Twenty-three countries, 51 ships and more than 100 U.S. personnel came together in late March for an exercise off the coast of western Africa that trains local navies to deal with offshore threats.
On any given day, from March 19 to 27, there were an average of 16 vessels underway across 12 Gulf of Guinea national economic exclusion zones, practicing boarding, search and seizure, and other operations, said tactical command officer Capt. John Rinko.
"On any given day, there are an average of 16 vessels underway across 12 Gulf of Guinea national economic exclusion zones," said tactical command officer Capt. John Rinko, practicing boarding, search and seizure and other operations from March 19 to March 27.
Exercise Obangame Express, now in its fifth year and led by U.S. 6th Fleet staff based in Naples, Italy, coordinates a dozen countries around the Gulf of Guinea with European and South American partners to practice anti-piracy, anti-trafficking and anti-illicit fishing scenarios that the gulf countries deal with on a regular basis, said tactical command officer Capt. John Rinko, in a March 23 media phone interview.
The U.S. joint high-speed vessel USNS Spearhead also made an appearance, providing the African sailors with a target to track down, board and search.
Three maritime patrol aircraft and three helicopters from Belgium, Brazil, Gabon, Ghana, Nigeria, Portugal and the United Kingdom also assisted in spotting targets.
"Obangame" comes from the language of the Fang people in southern Cameroon, meaning togetherness.
Ghanaian officer Commodore Mark Ransford Nanabayin Yawsom said told Navy Times that the exercise has a huge impact on his country and neighboring countries' ability to intercept pirates, traffickers and other criminals off their coasts, where most crime takes place within 12 miles of from shore.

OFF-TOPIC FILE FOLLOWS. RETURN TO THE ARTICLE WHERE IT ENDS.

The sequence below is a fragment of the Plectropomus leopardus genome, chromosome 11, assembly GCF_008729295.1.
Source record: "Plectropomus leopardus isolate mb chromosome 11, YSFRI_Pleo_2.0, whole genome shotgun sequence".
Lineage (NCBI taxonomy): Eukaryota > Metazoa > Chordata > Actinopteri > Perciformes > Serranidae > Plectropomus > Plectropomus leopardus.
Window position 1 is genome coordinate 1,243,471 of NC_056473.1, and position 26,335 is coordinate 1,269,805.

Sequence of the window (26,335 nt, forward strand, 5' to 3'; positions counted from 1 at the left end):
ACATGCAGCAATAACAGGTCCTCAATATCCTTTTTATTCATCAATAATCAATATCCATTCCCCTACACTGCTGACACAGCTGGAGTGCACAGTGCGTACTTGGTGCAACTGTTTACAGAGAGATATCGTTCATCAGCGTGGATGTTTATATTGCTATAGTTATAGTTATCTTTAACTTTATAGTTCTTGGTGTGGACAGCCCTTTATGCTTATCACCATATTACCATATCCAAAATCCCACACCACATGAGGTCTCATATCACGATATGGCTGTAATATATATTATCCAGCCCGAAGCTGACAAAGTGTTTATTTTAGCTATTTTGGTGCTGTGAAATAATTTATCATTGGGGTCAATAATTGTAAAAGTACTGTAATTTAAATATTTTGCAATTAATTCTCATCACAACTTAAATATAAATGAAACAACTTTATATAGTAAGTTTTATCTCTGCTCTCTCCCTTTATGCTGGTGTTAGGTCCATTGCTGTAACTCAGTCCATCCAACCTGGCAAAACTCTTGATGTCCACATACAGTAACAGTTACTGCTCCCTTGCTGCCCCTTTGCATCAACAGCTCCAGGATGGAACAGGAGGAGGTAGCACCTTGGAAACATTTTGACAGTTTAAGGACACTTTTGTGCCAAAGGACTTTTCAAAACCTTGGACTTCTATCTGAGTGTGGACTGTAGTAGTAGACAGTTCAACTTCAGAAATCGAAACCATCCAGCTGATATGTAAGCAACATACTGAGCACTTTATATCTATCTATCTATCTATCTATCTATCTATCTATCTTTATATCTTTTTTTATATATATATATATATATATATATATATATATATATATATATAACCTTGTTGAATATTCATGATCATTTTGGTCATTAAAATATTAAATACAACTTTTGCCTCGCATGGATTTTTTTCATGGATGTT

"The exercise sends an awareness to the bad guys that the Gulf of Guinea nations are really getting their force jacked up to deal with this issue of maritime security," Yawsom said in an interview.
Not only has it enhanced their professional capabilities, it's increased their will to participate in offshore security operations, improving their number of successful boardings and interceptionsdictions, he added.
Lt. Cmdr. John Petrasanta, Obangame's leader and planner, said he's seen the exercise grow by leaps and bounds since he came to 6th Fleet in 2012.
"When I took over three years ago, it was a very basic tactical exercise — just a few countries in a centralized location," he said told Navy Times in a March 23 phone interview.
The numbers have grown from seven countries in 2012 to almost two dozen today.
Beyond planning and executing Obangame, Petrasanta and the exercise's lead assessor, Lt. Christopher Zeller, said spending so much time in Africa has been the opportunity of a lifetime.
"Only certain people get to experience this, and we're very fortunate that we get to," Zeller said. "Growing up in Kansas, I never once thought I'd be visiting all of these countries that we have during this exercise."
Petrasanta said his advice to any sailors assigned to Naval Forces Africa or making port visits in the Gulf of Guinea should check their expectations at the door.
"Everything we've done down here has been a great experience — the hospitality, the friendliness," he said. "Everyone goes out of the way to make sure you're enjoying their country and their culture."